Anger can be a powerful motivator, and in his documentary
Let Fury Have the Hour, Antonino D'Ambrosio interviews a wide variety of counterculture artists about how their frustrations with the sociopolitical status quo have informed their work. The result is a film that's bursting with fascinating ideas concerning the artist's role in offering a creative counterpoint to mainstream values and informing the public about the dangers of blind acceptance. However, as much as the movie manages to arouse our intellect by illuminating the link between conscious dissent and creative inspiration, the longer it goes on the more it seems to stray from the pointed attack on Reagan/Thatcher-era politics that fuels the titular fury so effectively in the powerful opening scenes. While D'Ambrosio's shotgun approach lacks the acute precision of an assassin's bullet, it still gives us plenty to chew on as it offers a glimpse into some incredibly articulate creative minds. As the film jumps back and forth in time while gradually widening its focus from musicians to poets, playwrights, screenwriters, environmentalists, labor advocates, women's advocates, and others, it begins to appear that D'Ambrosio lacks the focus to make a coherent, effective point. By the same token, however, it could be argued that his refusal to allow the film to be constrained to any one idea or type of artist perfectly represents the rebellious, reckless spirit of punk embodied by many of his interview subjects. And D'Ambrosio's unique talent for accentuating the intangible psychic tendrils that connect such a diverse selection of artists and activists offers remarkable insight into the creative process. He certainly has a knack for getting thoughtful responses out of his subjects, and his creative use of public-domain footage gives the movie a gritty DIY appeal. The filmmaker also compels us by highlighting the ways that art can affect the public conscience, most remarkably by revisiting the story of a community who defied the police by protecting a mother and her two children from two abusive officers while chanting "Fight the Power" -- a slogan made famous by Public Enemy's defiant 1989 single of the same name. For anyone who blindly accepts the world as filtered through popular media or the powers that be, the ideas presented by the artists in Let Fury Have the Hour might seem radical at first. After stepping back and examining these concepts from a distance, however, it quickly becomes obvious that the most extreme aspect of the hypotheses presented in the film is how fundamentally benevolent they are. Dismiss them as liberal or idealistic if you will, but these artists are all genuinely concerned about their fellow human beings (regardless of gender, color, or creed), and they're determined to be voices of sanity amidst all of the disconcerting static of mass media. In many ways, it could be argued that the creative response is one of the most valuable tools we have when it comes to questioning the path that society has chosen to walk. By giving such a wide spectrum of artistic minds an open venue to express their opinions and beliefs on this matter, D'Ambrosio succeeds at getting us to consider another state of mind, and does so in a way that manages to both inspire and entertain at the same time.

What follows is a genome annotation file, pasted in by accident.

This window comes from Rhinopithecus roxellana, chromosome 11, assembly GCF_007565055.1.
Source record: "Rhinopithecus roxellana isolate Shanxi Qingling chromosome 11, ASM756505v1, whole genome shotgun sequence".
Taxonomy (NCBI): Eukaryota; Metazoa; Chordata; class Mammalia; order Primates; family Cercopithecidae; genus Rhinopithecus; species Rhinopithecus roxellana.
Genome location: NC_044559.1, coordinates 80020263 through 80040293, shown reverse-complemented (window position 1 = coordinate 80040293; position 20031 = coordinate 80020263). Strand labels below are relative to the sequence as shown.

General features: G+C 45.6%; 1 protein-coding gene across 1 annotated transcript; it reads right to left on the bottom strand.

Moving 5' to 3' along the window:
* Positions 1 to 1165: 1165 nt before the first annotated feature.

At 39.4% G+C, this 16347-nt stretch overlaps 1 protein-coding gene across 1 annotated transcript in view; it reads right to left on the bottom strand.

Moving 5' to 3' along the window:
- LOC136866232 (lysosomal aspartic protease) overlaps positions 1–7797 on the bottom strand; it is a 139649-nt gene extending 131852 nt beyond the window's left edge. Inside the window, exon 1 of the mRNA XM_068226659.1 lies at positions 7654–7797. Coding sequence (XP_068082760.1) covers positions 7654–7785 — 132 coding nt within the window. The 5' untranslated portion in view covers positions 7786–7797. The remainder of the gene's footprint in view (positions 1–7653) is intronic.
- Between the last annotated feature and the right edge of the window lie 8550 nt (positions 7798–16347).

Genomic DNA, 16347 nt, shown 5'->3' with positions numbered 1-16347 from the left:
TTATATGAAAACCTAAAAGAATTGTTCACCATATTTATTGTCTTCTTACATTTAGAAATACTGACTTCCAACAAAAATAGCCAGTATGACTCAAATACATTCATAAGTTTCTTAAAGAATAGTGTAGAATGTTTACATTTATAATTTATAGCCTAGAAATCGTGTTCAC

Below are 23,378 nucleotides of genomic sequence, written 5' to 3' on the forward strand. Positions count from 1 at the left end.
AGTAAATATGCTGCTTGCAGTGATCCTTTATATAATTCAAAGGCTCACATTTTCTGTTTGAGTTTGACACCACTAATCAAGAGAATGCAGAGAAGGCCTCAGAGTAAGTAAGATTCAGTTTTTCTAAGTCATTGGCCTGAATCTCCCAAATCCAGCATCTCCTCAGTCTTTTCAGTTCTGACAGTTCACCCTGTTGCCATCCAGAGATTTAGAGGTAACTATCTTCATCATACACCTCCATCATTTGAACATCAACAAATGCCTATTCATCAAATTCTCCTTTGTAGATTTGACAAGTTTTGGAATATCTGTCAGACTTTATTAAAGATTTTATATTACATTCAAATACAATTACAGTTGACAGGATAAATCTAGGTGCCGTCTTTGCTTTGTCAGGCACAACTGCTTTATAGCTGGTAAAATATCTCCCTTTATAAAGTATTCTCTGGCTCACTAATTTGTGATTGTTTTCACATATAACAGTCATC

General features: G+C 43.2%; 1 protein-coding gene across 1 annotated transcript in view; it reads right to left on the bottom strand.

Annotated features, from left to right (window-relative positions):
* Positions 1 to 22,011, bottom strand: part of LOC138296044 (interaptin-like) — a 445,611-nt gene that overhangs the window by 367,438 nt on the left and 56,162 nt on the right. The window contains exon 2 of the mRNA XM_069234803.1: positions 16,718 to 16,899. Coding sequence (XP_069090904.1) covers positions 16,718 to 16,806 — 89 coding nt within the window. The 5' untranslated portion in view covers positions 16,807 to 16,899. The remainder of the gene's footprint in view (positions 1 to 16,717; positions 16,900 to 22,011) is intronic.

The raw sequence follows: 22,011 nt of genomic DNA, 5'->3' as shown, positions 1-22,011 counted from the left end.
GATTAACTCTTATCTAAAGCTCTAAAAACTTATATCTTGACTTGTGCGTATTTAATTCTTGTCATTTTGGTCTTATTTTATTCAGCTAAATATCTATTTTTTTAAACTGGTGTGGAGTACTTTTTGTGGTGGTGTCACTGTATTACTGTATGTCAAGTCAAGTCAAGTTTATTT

All Movie Guide - Jason Buchanan